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Martin in black and white
Re: Blackboard acquires Moodlerooms and NetSpot
Group DevelopersGroup Documentation writersGroup Moodle HQGroup Particularly helpful MoodlersGroup Testers

This is completely false and an utter troll.  It doesn't even make sense.  Grow some balls and step out from behind your pseudonym so I can sue you for defamation.  I could use the money.

 
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Picture of Mr. SplashyPants
Re: Blackboard acquires Moodlerooms and NetSpot
 

 

Martin - it makes perfect sense.  It's very simple:

 

What we want to know is do you have, or have you ever had, any stock, stock options or any form of equity in Moodlerooms?  YES OR NO?

 
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Picture of Daniel K. Schneider
Re: Blackboard acquires Moodlerooms and NetSpot
 

I think that you should give Martin a break.

Look at the larger picture. Most PhD students (yes Martin started out like that) who invested into turning their code into something that is usable messed up their career and finally wound up with a job that is rather boring. Others like these dozens of Europeans who wrote unusable IMS LD applications that went straight to the garbage can and then moved on publishing papers on other unusable stuff got nice research jobs.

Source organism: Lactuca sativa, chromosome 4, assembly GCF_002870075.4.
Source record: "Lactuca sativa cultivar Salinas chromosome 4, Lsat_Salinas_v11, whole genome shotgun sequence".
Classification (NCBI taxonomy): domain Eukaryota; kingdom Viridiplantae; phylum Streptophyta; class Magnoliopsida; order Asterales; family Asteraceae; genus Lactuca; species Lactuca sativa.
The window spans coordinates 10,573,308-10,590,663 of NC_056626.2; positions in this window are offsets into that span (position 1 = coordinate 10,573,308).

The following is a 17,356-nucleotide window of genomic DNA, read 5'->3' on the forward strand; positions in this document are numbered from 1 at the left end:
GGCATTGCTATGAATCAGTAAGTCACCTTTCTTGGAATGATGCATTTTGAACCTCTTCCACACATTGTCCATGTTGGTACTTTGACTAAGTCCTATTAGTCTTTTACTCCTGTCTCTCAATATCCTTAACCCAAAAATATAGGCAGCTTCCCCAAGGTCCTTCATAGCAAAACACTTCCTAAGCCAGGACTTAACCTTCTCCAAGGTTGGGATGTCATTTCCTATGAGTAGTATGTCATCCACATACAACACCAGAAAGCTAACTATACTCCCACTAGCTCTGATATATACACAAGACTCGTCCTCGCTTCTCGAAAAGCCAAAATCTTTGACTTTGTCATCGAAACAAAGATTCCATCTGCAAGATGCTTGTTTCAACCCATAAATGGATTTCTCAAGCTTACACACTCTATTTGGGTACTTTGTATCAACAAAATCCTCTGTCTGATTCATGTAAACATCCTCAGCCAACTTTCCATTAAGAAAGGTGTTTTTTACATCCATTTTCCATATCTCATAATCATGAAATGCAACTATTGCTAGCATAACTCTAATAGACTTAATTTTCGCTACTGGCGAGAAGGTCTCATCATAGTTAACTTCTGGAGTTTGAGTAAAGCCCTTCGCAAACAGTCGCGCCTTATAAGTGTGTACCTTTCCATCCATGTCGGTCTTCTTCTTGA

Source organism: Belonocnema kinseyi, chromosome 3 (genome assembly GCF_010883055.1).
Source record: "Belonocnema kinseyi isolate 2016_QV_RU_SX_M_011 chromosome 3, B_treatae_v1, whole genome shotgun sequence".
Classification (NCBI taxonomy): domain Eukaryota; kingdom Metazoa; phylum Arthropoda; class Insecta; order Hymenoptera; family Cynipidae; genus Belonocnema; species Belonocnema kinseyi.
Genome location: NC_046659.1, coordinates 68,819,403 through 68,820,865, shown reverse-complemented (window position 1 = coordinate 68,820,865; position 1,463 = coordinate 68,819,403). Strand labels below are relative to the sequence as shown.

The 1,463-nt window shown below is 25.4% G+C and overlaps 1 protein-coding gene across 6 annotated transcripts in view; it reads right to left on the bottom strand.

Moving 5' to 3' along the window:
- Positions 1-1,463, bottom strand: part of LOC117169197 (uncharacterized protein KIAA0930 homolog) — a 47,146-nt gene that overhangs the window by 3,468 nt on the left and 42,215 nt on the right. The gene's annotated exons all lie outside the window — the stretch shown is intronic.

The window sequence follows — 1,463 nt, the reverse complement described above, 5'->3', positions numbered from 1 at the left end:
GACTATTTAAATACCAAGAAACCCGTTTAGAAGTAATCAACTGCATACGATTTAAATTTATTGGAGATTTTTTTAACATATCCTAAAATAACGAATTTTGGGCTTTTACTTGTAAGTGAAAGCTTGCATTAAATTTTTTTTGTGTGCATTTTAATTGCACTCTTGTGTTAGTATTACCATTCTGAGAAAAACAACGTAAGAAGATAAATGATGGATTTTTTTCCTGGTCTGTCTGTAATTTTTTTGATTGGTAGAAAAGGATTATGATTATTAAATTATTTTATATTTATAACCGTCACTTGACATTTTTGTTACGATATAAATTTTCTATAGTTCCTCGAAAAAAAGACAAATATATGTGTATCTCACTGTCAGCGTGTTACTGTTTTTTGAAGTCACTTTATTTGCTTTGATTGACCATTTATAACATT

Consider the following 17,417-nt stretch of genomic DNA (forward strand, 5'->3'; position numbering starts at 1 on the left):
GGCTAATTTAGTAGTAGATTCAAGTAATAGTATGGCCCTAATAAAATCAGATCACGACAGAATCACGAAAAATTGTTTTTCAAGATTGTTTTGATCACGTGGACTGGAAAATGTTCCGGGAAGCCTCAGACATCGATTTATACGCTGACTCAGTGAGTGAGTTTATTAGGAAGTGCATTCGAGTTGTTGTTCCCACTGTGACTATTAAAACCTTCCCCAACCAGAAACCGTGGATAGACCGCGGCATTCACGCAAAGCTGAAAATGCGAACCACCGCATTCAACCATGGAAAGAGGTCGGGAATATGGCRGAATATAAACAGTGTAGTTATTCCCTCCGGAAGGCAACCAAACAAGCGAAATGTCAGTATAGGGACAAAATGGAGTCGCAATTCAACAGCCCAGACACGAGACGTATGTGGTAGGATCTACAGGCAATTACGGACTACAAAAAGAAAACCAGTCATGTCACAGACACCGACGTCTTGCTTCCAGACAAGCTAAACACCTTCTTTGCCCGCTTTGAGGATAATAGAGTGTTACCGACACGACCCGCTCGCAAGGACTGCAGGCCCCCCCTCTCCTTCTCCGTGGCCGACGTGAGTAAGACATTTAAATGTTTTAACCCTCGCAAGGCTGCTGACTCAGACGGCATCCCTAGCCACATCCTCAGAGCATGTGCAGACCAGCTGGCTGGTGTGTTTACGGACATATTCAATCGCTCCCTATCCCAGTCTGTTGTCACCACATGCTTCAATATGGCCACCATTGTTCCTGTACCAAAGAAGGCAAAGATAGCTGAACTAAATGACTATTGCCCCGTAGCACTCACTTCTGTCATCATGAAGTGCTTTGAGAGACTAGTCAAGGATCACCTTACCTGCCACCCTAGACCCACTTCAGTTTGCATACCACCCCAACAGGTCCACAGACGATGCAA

It would be ok for me if he got some cash out of it. I actually find it quite shocking that most universities (e.g. ours) use Moodle and never donate anything. I don't like any LMS (Moodle included) and would not contribute anything either. Therefore I must accept that the VERY few guys who actually were able to create something that is sustainable do try to get a little financial compensation. Now it's up to you and other Moodlers to refuse any contact with any company that is in touch with BB and also to make sure that rich Universities (lot's) start contributing a bit to Moodle...